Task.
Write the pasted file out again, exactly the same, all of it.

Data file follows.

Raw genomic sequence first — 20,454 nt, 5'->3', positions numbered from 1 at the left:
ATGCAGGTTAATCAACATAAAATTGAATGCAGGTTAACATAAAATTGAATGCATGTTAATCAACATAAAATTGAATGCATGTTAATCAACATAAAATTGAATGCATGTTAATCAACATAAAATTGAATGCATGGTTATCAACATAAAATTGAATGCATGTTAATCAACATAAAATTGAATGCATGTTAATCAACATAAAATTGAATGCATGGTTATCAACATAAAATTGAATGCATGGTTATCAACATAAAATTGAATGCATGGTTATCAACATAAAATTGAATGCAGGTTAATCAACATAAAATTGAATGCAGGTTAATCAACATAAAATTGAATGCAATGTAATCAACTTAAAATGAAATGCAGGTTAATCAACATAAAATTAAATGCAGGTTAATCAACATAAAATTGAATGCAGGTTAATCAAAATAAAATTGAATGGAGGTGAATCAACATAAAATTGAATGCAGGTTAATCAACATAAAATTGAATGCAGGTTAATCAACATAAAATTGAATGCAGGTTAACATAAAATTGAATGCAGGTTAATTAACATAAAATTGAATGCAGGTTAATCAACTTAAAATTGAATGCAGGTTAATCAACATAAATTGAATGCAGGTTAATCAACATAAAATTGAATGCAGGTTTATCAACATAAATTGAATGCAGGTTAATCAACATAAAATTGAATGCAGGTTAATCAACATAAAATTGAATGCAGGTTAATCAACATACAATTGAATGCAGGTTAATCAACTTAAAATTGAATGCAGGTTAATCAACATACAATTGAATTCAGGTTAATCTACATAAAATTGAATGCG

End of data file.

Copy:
Raw genomic sequence first — 20,454 nt, 5'->3', positions numbered from 1 at the left:
ATGCAGGTTAATCAACATAAAATTGAATGCAGGTTAACATAAAATTGAATGCATGTTAATCAACATAAAATTGAATGCATGTTAATCAACATAAAATTGAATGCATGTTAATCAACATAAAATTGAATGCATGGTTATCAACATAAAATTGAATGCATGTTAATCAACATAAAATTGAATGCATGTTAATCAACATAAAATTGAATGCATGGTTATCAACATAAAATTGAATGCATGGTTATCAACATAAAATTGAATGCATGGTTATCAACATAAAATTGAATGCAGGTTAATCAACATAAAATTGAATGCAGGTTAATCAACATAAAATTGAATGCAATGTAATCAACTTAAAATGAAATGCAGGTTAATCAACATAAAATTAAATGCAGGTTAATCAACATAAAATTGAATGCAGGTTAATCAAAATAAAATTGAATGGAGGTGAATCAACATAAAATTGAATGCAGGTTAATCAACATAAAATTGAATGCAGGTTAATCAACATAAAATTGAATGCAGGTTAACATAAAATTGAATGCAGGTTAATTAACATAAAATTGAATGCAGGTTAATCAACTTAAAATTGAATGCAGGTTAATCAACATAAATTGAATGCAGGTTAATCAACATAAAATTGAATGCAGGTTTATCAACATAAATTGAATGCAGGTTAATCAACATAAAATTGAATGCAGGTTAATCAACATAAAATTGAATGCAGGTTAATCAACATACAATTGAATGCAGGTTAATCAACTTAAAATTGAATGCAGGTTAATCAACATACAATTGAATTCAGGTTAATCTACATAAAATTGAATGCG